Greece is closely monitoring the developments and challenges posed by COVID-19 as the country remains vigilant in its battle against the virus. According to a recent update from the National Organization for Public Health (EODY), several key findings shed light on the current state of the pandemic in Greece. From September 25 to October 1, significant shifts and trends were observed in the fight against COVID-19.
One of the most significant findings in the report is the number of COVID-19 deaths. During this one-week period, Greece recorded 53 deaths from the virus, highlighting the impact on individuals and families. This underscores the ongoing need for efforts to control the spread of the virus and protect vulnerable populations.
The report also revealed an increase in the number of patients requiring mechanical ventilation. Over the course of the week, 36 patients needed ventilatory support, raising concerns about the severity of some COVID-19 cases and the strain on the healthcare system. This highlights the importance of ensuring sufficient resources and support for patients in critical condition.
Hospital admissions for COVID-19 saw a notable uptick, with 868 new admissions reported during the period. While this represents an increase compared to the previous week, it also signifies a 19% rise when compared to the average number of weekly admissions over the previous four weeks. However, there was a slight decrease in admissions compared to the preceding week, offering a glimmer of hope. Continued monitoring is crucial to determine if this decrease will persist and if additional measures are needed to curb the spread of the virus.
A new cause for concern emerged with the identification of a new sub-variant of the Omicron strain called BA.2.86, also known as the Pirola mutation. Greece reported 19 cases of this sub-variant during the reporting period, highlighting the virus’s ability to evolve and adapt. This reinforces the need for ongoing genomic surveillance and swift action to contain the spread of emerging variants.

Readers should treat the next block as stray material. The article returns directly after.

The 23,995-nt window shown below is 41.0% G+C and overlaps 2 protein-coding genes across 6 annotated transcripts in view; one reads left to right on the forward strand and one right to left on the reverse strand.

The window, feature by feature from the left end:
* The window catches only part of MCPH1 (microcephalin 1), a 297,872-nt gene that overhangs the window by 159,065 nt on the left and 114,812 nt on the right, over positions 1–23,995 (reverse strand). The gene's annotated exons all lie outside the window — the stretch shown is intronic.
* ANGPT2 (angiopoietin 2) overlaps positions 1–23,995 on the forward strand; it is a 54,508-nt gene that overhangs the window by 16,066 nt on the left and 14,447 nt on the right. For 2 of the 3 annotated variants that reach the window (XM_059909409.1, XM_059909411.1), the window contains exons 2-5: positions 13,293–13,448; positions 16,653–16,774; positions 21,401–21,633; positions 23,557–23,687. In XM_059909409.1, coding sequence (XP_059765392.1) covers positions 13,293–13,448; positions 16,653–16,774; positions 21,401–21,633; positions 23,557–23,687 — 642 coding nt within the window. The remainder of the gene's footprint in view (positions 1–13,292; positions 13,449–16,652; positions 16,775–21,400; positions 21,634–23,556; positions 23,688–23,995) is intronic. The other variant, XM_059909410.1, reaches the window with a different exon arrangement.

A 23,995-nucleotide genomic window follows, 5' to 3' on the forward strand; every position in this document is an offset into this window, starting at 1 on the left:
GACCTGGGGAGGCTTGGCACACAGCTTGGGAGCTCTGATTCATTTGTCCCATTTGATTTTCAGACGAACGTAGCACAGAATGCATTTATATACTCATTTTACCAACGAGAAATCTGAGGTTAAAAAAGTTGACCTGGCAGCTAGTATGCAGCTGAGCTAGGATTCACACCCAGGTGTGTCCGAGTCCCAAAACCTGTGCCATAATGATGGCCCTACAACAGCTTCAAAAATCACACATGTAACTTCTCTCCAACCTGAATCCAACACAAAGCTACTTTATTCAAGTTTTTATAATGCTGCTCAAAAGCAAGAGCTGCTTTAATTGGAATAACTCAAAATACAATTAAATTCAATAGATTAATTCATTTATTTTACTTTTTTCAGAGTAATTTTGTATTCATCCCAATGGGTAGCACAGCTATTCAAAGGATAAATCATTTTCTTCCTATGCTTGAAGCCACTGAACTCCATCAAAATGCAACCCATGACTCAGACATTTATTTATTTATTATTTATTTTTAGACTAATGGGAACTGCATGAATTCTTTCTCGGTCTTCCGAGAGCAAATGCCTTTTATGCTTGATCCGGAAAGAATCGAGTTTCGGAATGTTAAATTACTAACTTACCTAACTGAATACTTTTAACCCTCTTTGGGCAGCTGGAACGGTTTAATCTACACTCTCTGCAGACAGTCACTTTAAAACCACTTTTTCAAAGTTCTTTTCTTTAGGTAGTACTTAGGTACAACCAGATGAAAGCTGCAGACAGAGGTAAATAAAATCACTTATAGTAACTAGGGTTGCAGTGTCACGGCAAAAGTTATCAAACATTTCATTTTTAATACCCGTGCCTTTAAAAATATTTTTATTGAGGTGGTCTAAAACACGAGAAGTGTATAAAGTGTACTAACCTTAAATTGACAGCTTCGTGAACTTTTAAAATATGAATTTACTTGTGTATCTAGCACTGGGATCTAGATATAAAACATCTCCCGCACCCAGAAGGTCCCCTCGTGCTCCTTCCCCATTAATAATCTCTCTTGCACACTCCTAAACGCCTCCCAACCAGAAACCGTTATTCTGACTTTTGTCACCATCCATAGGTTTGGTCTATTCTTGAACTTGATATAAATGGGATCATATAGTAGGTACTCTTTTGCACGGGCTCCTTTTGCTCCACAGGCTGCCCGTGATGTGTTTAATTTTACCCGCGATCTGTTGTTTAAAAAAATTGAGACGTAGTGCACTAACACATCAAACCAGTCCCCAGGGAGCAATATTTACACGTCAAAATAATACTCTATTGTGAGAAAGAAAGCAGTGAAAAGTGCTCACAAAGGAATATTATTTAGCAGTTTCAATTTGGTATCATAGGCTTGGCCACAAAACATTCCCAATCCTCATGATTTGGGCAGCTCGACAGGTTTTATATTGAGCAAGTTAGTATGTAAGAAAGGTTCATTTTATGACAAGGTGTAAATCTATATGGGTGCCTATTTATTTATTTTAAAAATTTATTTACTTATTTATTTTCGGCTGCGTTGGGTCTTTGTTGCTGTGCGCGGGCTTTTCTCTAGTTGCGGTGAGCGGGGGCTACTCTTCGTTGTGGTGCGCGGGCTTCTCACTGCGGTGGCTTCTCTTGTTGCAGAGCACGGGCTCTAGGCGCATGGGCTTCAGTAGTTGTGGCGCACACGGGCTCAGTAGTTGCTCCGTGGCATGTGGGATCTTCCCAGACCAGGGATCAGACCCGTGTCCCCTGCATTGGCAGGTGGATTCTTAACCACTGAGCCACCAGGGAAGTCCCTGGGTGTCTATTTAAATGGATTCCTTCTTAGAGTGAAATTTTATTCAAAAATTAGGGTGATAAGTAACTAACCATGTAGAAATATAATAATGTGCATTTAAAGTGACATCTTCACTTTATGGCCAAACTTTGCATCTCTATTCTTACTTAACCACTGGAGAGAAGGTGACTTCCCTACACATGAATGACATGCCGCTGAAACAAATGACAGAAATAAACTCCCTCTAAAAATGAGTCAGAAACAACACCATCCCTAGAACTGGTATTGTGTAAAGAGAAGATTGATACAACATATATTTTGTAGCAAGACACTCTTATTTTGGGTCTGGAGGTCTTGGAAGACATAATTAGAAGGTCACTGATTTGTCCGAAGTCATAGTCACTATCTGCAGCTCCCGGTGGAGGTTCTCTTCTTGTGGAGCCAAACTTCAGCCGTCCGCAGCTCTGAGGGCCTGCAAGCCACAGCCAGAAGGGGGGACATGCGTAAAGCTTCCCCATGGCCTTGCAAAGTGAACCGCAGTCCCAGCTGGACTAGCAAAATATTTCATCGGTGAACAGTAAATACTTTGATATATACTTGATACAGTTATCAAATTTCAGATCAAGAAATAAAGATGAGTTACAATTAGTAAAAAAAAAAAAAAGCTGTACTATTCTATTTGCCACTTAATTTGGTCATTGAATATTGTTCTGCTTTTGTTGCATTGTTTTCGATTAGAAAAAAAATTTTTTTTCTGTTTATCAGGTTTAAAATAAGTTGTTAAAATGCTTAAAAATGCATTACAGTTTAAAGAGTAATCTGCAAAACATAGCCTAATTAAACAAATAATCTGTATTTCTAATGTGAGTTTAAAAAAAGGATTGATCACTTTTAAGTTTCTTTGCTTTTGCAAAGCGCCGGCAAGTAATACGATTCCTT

While there was an increase in infections and admissions, a closer analysis of the data reveals important insights. The report noted a slight increase in the positivity rate in tested samples, indicating a higher percentage of positive cases and potential increased community transmission. Surveillance of viral load in wastewater also showed an increase in the circulation of the virus in certain areas, emphasizing the need for comprehensive testing and monitoring to identify and respond to outbreaks effectively.
The report also addressed the state of influenza and other respiratory viruses. Influenza-like illnesses remained at low levels, potentially influenced by the COVID-19 pandemic. The positivity rate for influenza in the community remained below 10%, and no new severe laboratory-confirmed influenza cases requiring ICU admission were reported. However, one death from laboratory-confirmed influenza was recorded, underscoring the importance of remaining vigilant against respiratory illnesses and maintaining public health measures.
In conclusion, the latest update from Greece provides a comprehensive overview of the ongoing battle against COVID-19. Despite challenges such as rising admissions and the emergence of new variants, there are also signs of hope, including a slight decrease in admissions in recent weeks. The key takeaway is the importance of maintaining public health measures, vaccination efforts, and robust testing and surveillance to effectively combat the virus. Greece and the world continue to adapt to the changing landscape of the COVID-19 pandemic, striving to minimize its impact on communities and lives.